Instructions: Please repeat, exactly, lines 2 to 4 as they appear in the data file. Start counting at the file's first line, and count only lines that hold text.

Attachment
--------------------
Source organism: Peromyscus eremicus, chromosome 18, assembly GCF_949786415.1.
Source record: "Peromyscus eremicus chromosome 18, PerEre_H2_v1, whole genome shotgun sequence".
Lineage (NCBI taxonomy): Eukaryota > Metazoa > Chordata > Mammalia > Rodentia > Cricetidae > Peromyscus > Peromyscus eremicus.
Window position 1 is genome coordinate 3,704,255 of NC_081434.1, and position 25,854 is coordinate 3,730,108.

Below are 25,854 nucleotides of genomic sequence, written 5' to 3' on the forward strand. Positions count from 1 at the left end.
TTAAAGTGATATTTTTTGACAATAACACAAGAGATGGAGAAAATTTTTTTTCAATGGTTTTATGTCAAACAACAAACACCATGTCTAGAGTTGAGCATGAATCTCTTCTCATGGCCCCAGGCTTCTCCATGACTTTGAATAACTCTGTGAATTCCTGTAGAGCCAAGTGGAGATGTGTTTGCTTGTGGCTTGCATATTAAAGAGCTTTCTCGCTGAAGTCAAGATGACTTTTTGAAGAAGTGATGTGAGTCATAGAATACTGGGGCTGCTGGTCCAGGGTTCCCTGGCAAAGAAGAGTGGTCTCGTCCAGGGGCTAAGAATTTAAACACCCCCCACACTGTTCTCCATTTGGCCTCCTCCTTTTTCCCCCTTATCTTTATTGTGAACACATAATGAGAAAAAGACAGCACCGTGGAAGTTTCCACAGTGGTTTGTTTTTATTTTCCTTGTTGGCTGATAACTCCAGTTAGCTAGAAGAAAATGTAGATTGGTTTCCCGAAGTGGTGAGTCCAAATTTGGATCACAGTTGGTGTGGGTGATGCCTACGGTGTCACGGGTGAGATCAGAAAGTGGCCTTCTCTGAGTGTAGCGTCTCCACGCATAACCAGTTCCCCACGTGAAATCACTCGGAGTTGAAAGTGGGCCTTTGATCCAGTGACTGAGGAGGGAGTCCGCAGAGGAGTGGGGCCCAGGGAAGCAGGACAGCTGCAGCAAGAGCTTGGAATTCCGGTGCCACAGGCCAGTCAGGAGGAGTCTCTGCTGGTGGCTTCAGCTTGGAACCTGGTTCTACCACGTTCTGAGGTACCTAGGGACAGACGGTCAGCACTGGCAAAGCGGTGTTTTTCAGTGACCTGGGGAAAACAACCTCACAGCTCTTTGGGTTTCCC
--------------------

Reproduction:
Source record: "Peromyscus eremicus chromosome 18, PerEre_H2_v1, whole genome shotgun sequence".
Lineage (NCBI taxonomy): Eukaryota > Metazoa > Chordata > Mammalia > Rodentia > Cricetidae > Peromyscus > Peromyscus eremicus.
Window position 1 is genome coordinate 3,704,255 of NC_081434.1, and position 25,854 is coordinate 3,730,108.